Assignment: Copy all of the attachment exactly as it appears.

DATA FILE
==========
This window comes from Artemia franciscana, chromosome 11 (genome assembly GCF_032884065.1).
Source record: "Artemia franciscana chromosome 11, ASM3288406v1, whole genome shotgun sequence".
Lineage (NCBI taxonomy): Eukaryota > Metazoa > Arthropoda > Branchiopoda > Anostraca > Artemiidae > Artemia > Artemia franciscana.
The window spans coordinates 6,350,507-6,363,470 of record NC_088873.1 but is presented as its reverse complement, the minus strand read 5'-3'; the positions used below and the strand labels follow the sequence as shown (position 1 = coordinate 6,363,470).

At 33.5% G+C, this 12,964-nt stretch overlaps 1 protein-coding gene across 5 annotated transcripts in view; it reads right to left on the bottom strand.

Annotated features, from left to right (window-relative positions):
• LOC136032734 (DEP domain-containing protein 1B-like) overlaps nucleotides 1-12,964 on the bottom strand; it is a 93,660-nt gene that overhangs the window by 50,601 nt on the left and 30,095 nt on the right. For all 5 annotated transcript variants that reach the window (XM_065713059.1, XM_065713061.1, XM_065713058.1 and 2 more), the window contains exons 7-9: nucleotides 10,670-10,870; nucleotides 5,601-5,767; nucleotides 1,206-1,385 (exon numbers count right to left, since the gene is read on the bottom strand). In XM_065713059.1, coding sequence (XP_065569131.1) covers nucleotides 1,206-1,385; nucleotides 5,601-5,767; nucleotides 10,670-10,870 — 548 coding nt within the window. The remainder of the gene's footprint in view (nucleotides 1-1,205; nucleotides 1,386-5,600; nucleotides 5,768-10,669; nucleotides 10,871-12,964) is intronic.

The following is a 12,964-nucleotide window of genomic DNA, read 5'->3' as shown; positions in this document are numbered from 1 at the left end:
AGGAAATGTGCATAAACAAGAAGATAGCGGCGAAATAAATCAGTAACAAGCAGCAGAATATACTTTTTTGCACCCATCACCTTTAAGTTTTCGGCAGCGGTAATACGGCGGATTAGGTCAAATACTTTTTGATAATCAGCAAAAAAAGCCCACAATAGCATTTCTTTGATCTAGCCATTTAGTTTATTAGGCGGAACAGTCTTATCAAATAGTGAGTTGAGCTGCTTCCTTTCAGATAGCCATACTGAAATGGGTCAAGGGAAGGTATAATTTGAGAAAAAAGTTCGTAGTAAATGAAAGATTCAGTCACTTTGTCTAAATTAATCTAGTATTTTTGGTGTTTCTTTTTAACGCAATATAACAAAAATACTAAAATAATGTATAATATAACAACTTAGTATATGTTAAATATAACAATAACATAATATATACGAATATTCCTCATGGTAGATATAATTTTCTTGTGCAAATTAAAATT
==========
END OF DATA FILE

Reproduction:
This window comes from Artemia franciscana, chromosome 11 (genome assembly GCF_032884065.1).
Source record: "Artemia franciscana chromosome 11, ASM3288406v1, whole genome shotgun sequence".
Lineage (NCBI taxonomy): Eukaryota > Metazoa > Arthropoda > Branchiopoda > Anostraca > Artemiidae > Artemia > Artemia franciscana.
The window spans coordinates 6,350,507-6,363,470 of record NC_088873.1 but is presented as its reverse complement, the minus strand read 5'-3'; the positions used below and the strand labels follow the sequence as shown (position 1 = coordinate 6,363,470).

At 33.5% G+C, this 12,964-nt stretch overlaps 1 protein-coding gene across 5 annotated transcripts in view; it reads right to left on the bottom strand.

Annotated features, from left to right (window-relative positions):
• LOC136032734 (DEP domain-containing protein 1B-like) overlaps nucleotides 1-12,964 on the bottom strand; it is a 93,660-nt gene that overhangs the window by 50,601 nt on the left and 30,095 nt on the right. For all 5 annotated transcript variants that reach the window (XM_065713059.1, XM_065713061.1, XM_065713058.1 and 2 more), the window contains exons 7-9: nucleotides 10,670-10,870; nucleotides 5,601-5,767; nucleotides 1,206-1,385 (exon numbers count right to left, since the gene is read on the bottom strand). In XM_065713059.1, coding sequence (XP_065569131.1) covers nucleotides 1,206-1,385; nucleotides 5,601-5,767; nucleotides 10,670-10,870 — 548 coding nt within the window. The remainder of the gene's footprint in view (nucleotides 1-1,205; nucleotides 1,386-5,600; nucleotides 5,768-10,669; nucleotides 10,871-12,964) is intronic.

The following is a 12,964-nucleotide window of genomic DNA, read 5'->3' as shown; positions in this document are numbered from 1 at the left end:
AGGAAATGTGCATAAACAAGAAGATAGCGGCGAAATAAATCAGTAACAAGCAGCAGAATATACTTTTTTGCACCCATCACCTTTAAGTTTTCGGCAGCGGTAATACGGCGGATTAGGTCAAATACTTTTTGATAATCAGCAAAAAAAGCCCACAATAGCATTTCTTTGATCTAGCCATTTAGTTTATTAGGCGGAACAGTCTTATCAAATAGTGAGTTGAGCTGCTTCCTTTCAGATAGCCATACTGAAATGGGTCAAGGGAAGGTATAATTTGAGAAAAAAGTTCGTAGTAAATGAAAGATTCAGTCACTTTGTCTAAATTAATCTAGTATTTTTGGTGTTTCTTTTTAACGCAATATAACAAAAATACTAAAATAATGTATAATATAACAACTTAGTATATGTTAAATATAACAATAACATAATATATACGAATATTCCTCATGGTAGATATAATTTTCTTGTGCAAATTAAAATT